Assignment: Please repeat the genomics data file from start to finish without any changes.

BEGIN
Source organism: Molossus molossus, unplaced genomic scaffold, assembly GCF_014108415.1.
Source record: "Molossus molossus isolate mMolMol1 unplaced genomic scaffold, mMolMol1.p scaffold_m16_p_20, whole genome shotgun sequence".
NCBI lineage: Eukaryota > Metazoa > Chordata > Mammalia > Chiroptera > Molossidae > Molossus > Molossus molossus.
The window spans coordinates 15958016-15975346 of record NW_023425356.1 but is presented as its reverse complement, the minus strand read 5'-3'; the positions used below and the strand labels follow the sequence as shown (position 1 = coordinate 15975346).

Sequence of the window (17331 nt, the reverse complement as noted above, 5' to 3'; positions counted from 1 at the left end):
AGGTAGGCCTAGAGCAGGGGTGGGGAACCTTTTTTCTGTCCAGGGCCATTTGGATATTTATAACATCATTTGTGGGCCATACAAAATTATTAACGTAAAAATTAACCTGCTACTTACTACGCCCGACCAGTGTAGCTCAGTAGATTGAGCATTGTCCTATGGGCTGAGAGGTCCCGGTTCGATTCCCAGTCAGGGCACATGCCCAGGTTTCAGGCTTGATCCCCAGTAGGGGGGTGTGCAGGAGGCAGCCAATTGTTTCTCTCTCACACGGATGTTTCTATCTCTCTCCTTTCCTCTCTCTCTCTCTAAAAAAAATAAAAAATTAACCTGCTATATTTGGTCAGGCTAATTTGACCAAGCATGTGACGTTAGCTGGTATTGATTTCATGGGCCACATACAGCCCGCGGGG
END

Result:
Source organism: Molossus molossus, unplaced genomic scaffold, assembly GCF_014108415.1.
Source record: "Molossus molossus isolate mMolMol1 unplaced genomic scaffold, mMolMol1.p scaffold_m16_p_20, whole genome shotgun sequence".
NCBI lineage: Eukaryota > Metazoa > Chordata > Mammalia > Chiroptera > Molossidae > Molossus > Molossus molossus.
The window spans coordinates 15958016-15975346 of record NW_023425356.1 but is presented as its reverse complement, the minus strand read 5'-3'; the positions used below and the strand labels follow the sequence as shown (position 1 = coordinate 15975346).

Sequence of the window (17331 nt, the reverse complement as noted above, 5' to 3'; positions counted from 1 at the left end):
AGGTAGGCCTAGAGCAGGGGTGGGGAACCTTTTTTCTGTCCAGGGCCATTTGGATATTTATAACATCATTTGTGGGCCATACAAAATTATTAACGTAAAAATTAACCTGCTACTTACTACGCCCGACCAGTGTAGCTCAGTAGATTGAGCATTGTCCTATGGGCTGAGAGGTCCCGGTTCGATTCCCAGTCAGGGCACATGCCCAGGTTTCAGGCTTGATCCCCAGTAGGGGGGTGTGCAGGAGGCAGCCAATTGTTTCTCTCTCACACGGATGTTTCTATCTCTCTCCTTTCCTCTCTCTCTCTCTAAAAAAAATAAAAAATTAACCTGCTATATTTGGTCAGGCTAATTTGACCAAGCATGTGACGTTAGCTGGTATTGATTTCATGGGCCACATACAGCCCGCGGGG